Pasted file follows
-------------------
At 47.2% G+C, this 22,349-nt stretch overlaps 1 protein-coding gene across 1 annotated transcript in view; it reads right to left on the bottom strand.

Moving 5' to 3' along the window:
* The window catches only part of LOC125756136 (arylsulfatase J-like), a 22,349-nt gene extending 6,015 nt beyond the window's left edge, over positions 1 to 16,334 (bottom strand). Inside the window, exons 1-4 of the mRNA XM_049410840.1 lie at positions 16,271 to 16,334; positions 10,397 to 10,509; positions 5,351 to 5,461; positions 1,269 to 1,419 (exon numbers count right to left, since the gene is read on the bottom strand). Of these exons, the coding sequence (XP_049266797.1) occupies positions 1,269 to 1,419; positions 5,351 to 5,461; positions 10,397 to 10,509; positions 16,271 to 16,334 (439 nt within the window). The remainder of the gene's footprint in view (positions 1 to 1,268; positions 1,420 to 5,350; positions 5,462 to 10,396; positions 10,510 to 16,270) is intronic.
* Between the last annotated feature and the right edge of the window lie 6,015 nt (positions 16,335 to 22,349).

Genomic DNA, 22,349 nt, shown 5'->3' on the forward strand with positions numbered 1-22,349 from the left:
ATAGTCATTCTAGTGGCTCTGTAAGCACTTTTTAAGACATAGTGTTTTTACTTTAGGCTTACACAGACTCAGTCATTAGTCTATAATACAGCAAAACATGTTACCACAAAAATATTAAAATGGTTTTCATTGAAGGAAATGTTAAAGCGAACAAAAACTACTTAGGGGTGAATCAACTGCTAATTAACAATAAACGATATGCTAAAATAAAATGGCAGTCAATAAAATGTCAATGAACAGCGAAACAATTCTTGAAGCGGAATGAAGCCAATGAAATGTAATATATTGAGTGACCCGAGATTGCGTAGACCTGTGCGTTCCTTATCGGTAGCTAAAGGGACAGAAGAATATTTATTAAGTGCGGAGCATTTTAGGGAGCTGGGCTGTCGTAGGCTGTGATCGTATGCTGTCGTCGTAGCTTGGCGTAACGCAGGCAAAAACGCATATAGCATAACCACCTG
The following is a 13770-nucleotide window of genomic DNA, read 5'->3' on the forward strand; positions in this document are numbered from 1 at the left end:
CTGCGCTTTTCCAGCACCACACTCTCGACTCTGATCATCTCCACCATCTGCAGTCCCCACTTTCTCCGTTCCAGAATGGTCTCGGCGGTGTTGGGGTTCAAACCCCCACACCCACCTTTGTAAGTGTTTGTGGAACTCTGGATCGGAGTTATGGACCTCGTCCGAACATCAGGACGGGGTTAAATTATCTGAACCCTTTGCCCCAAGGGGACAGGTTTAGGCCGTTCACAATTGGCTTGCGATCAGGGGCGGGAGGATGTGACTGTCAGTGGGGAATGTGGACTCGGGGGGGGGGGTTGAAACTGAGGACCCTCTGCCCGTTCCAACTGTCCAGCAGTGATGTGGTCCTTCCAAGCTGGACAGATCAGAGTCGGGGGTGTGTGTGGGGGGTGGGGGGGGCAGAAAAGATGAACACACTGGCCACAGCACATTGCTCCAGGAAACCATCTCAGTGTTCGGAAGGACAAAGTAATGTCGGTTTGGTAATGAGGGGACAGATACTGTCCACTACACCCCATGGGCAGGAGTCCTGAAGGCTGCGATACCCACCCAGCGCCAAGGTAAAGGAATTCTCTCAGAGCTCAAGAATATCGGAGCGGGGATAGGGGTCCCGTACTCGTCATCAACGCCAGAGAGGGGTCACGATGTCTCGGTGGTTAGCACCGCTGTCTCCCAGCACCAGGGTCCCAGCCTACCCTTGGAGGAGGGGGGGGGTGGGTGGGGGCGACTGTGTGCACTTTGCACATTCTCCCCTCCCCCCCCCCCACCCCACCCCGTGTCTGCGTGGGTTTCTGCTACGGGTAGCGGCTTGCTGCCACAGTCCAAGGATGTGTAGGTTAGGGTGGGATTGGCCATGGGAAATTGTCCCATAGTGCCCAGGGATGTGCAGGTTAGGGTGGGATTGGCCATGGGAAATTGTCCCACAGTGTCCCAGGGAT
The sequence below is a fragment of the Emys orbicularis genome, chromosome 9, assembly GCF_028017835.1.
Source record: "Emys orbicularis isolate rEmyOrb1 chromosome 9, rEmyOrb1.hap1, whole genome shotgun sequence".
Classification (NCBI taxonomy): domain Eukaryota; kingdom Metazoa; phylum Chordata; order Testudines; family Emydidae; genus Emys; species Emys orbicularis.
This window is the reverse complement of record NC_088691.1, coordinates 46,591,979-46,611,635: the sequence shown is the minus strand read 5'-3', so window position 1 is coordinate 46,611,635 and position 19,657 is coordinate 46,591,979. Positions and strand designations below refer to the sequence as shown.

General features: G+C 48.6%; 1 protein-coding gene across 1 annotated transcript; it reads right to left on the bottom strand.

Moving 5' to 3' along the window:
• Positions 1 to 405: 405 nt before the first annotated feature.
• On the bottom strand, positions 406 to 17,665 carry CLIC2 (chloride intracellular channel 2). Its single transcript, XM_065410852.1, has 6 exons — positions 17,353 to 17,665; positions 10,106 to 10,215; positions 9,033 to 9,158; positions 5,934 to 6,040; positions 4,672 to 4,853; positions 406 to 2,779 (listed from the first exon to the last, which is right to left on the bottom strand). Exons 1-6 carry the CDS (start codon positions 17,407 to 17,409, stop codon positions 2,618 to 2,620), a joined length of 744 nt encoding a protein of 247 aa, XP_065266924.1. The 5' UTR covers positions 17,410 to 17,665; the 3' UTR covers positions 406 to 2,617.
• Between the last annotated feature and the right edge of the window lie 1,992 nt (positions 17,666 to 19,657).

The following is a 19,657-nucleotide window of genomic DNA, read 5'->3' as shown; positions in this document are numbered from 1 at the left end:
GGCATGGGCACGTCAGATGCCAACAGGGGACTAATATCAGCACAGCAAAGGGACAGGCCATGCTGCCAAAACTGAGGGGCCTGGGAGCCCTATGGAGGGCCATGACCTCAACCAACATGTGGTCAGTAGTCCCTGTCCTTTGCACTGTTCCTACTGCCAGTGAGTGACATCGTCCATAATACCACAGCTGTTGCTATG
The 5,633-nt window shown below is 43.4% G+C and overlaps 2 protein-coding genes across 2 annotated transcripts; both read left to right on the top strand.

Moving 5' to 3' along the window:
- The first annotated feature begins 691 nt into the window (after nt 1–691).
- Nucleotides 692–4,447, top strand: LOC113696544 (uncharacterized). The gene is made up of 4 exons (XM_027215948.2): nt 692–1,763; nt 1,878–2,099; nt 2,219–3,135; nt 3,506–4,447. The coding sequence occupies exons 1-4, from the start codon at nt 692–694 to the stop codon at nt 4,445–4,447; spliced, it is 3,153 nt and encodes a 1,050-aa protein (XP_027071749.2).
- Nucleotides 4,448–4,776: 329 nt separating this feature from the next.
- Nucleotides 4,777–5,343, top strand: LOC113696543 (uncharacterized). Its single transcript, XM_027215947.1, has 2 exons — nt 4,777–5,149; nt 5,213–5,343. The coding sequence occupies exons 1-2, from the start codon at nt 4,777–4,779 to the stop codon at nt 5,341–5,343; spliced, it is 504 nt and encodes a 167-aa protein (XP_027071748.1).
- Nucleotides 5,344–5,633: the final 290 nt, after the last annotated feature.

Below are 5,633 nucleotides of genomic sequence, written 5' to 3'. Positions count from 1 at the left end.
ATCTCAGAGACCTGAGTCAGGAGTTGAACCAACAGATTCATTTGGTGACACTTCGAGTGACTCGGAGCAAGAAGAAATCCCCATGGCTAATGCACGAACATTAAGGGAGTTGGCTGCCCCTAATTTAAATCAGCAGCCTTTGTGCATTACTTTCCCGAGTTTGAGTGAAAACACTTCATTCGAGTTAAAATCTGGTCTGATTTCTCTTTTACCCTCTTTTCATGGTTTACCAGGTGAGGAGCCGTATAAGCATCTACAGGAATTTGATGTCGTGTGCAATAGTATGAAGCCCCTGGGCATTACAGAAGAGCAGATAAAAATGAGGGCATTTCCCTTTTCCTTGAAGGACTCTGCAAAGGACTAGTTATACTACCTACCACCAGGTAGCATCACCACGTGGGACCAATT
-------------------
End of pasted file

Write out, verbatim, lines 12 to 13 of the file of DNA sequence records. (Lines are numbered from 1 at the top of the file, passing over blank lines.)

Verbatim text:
This window is the reverse complement of record NC_088691.1, coordinates 46,591,979-46,611,635: the sequence shown is the minus strand read 5'-3', so window position 1 is coordinate 46,611,635 and position 19,657 is coordinate 46,591,979. Positions and strand designations below refer to the sequence as shown.

General features: G+C 48.6%; 1 protein-coding gene across 1 annotated transcript; it reads right to left on the bottom strand.